Sure, it seems a little counter-intuitive to think that a college student needs an “estate” plan, but there are some really important legal documents that parents need to keep in mind. After all, once your child turns 18, you no longer have the legal right to speak on his or her behalf. This may not seem like that big of a deal until your darling offspring gets in a fender bender and needs to deal with insurance or needs medical records but doesn’t have time during finals week to hunt them down.
Generally speaking, if something goes terribly amiss with your college student, such as a medical emergency, you will have some recourse. If he or she becomes seriously ill or injured to the point of being incapacitated, the courts will likely appoint you as his or her conservator. It may be beneficial, however, to circumvent that process by putting medical directives into place in advance, as this process could take weeks (and sometimes months!). That way, if you end up in a critical situation, you will have all the documentation you need to make fast medical decisions on your child’s behalf.
In order to have access to your child’s medical records (or even to chat with his or her doctor about medical issues), you will need a HIPPA authorization, as well as a medical power of attorney. The purpose for having this type of power should be helping your child and making things easier, rather than to just be nosey–and you may need to make this clear to your college student who is anxious to spread his or her wings. It may also be helpful to let your child know that these documents are temporary and can be revoked at any time down the road.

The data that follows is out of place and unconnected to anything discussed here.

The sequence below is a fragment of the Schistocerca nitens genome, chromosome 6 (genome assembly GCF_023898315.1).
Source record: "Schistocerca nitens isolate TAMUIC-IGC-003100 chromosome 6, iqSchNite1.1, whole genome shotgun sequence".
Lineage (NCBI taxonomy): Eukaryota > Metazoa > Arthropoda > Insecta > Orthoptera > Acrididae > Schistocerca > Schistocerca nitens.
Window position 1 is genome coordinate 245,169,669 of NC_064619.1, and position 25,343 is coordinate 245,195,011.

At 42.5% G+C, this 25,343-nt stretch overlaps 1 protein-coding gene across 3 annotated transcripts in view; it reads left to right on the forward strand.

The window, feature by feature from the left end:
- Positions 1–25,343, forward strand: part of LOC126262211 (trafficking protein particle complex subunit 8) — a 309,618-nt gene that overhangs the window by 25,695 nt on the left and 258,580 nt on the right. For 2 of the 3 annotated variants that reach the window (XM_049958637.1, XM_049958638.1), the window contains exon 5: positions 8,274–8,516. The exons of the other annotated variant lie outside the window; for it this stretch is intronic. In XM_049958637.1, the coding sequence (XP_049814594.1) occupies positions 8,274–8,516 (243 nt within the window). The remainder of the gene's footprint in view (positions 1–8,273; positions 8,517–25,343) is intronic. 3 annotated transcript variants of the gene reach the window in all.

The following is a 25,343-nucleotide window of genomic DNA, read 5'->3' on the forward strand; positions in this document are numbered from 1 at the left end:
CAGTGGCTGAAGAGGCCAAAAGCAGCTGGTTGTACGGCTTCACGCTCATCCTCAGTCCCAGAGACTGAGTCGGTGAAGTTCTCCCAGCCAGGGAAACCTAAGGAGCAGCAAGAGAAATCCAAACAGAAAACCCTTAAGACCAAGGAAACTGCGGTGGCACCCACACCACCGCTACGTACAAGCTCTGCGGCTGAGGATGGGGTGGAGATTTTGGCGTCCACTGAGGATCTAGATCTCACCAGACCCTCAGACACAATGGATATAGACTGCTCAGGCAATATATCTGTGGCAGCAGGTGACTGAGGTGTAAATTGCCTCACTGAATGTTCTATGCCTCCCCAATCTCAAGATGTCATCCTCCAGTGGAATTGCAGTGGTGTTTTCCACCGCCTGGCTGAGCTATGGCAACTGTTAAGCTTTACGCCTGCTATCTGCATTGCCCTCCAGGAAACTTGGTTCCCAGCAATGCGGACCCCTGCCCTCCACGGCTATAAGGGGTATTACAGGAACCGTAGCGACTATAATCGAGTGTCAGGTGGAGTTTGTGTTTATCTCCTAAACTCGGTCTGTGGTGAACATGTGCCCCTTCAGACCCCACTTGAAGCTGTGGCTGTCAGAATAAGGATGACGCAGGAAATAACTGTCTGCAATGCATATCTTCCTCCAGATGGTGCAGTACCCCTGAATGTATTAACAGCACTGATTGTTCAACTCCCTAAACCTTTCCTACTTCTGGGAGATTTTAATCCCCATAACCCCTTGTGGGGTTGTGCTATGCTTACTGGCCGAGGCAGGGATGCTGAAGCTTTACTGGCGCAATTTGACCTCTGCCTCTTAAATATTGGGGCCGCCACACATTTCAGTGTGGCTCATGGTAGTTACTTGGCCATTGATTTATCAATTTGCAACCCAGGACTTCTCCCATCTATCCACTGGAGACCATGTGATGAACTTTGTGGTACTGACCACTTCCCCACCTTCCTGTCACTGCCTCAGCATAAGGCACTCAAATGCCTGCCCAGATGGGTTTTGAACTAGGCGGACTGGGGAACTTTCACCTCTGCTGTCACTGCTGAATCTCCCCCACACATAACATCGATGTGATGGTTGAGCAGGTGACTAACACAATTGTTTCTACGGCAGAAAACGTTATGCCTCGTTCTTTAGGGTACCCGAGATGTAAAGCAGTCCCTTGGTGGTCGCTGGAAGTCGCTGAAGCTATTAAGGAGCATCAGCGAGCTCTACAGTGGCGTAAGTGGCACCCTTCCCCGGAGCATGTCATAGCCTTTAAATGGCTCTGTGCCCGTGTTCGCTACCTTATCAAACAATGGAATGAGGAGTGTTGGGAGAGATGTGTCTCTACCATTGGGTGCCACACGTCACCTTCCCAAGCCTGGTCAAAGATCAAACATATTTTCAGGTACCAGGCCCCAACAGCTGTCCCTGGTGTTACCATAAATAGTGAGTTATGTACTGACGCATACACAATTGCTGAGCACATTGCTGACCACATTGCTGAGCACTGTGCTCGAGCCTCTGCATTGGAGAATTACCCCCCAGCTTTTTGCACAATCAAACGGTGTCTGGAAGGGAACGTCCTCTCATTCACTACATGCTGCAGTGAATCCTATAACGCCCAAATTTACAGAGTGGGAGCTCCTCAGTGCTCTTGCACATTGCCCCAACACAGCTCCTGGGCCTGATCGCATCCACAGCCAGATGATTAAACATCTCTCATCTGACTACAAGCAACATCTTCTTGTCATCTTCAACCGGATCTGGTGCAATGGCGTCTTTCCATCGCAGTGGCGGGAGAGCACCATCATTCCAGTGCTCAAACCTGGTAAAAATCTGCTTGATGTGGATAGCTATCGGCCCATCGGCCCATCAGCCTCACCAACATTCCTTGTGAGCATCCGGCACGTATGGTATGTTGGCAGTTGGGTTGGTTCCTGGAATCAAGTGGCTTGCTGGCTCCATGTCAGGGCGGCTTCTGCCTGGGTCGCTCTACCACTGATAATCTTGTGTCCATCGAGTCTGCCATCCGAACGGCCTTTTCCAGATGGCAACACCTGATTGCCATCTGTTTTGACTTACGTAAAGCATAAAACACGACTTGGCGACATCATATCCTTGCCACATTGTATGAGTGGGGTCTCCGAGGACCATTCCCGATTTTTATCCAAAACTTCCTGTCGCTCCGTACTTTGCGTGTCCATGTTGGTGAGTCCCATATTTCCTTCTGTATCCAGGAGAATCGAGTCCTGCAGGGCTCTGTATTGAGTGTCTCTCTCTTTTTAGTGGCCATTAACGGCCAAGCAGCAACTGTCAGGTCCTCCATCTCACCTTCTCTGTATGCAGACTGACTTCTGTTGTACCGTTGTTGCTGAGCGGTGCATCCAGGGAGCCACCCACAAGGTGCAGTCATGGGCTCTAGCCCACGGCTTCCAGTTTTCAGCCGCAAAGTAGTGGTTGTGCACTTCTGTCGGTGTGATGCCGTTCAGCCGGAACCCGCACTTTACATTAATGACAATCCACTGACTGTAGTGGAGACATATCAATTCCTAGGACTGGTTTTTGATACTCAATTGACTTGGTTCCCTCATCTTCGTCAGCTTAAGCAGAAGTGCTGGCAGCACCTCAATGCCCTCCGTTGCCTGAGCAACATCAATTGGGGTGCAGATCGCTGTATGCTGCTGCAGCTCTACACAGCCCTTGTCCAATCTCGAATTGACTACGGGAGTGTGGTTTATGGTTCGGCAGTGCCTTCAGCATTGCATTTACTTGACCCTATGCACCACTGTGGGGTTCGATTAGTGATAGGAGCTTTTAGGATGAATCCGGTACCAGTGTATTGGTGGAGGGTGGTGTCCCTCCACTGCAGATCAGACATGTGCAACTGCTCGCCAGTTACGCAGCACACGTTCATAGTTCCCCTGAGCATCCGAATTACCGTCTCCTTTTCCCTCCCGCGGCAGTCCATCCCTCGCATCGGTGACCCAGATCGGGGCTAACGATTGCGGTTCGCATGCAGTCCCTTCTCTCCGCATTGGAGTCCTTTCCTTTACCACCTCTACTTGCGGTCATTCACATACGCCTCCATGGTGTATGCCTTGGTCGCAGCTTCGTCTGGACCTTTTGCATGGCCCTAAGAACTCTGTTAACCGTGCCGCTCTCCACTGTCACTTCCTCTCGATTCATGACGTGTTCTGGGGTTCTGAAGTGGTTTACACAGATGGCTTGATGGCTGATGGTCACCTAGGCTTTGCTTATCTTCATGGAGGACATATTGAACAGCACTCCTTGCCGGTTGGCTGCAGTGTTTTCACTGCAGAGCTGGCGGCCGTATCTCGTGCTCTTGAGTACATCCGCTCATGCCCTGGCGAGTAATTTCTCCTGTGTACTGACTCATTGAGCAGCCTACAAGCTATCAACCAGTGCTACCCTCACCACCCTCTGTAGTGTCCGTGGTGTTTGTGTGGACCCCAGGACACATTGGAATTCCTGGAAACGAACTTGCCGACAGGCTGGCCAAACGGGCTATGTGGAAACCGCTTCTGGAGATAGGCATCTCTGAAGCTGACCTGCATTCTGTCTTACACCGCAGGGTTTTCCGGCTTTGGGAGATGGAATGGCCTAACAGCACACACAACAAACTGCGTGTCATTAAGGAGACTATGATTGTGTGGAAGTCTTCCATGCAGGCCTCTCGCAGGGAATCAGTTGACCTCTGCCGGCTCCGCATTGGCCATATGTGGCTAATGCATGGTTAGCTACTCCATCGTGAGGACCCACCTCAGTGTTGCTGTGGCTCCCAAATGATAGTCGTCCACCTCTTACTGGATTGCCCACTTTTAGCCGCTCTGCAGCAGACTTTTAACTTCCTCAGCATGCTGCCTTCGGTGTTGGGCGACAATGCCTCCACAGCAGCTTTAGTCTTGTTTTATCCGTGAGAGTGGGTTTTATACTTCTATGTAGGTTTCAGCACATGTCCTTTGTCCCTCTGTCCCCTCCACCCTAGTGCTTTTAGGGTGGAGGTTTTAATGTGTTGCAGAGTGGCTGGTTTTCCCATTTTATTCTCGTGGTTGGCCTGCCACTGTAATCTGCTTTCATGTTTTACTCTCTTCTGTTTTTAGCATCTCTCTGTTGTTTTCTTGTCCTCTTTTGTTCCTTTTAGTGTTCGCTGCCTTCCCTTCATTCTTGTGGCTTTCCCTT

The idea of having some legal say can reduce hassles in other ways, too. For example, if Junior is off on Spring Break and runs into some kind of financial crisis, you could be authorized to talk to and compromise with the bank on his behalf. In this type of case, a financial power of attorney is especially helpful, and a Newport Beach estate planning lawyer can help you get one in place.
Speaking of estate planning lawyers in Newport Beach, while no parent wants to even imagine the worst case scenario, it is good practice to have your college student set up a will. He or she can name the executor and speed up the probate process should a need arise. This also gives your child the ability to have some say in what becomes of his or her assets, rather than leaving you to guess what should be done with favorite mementos.
If you’re ready to get started creating a basic estate plan for your college student, simply give our Newport Beach law firm a call at (949) 260-1400 and ask to schedule a Family Wealth Planning Session with the mention of this article ($750 value).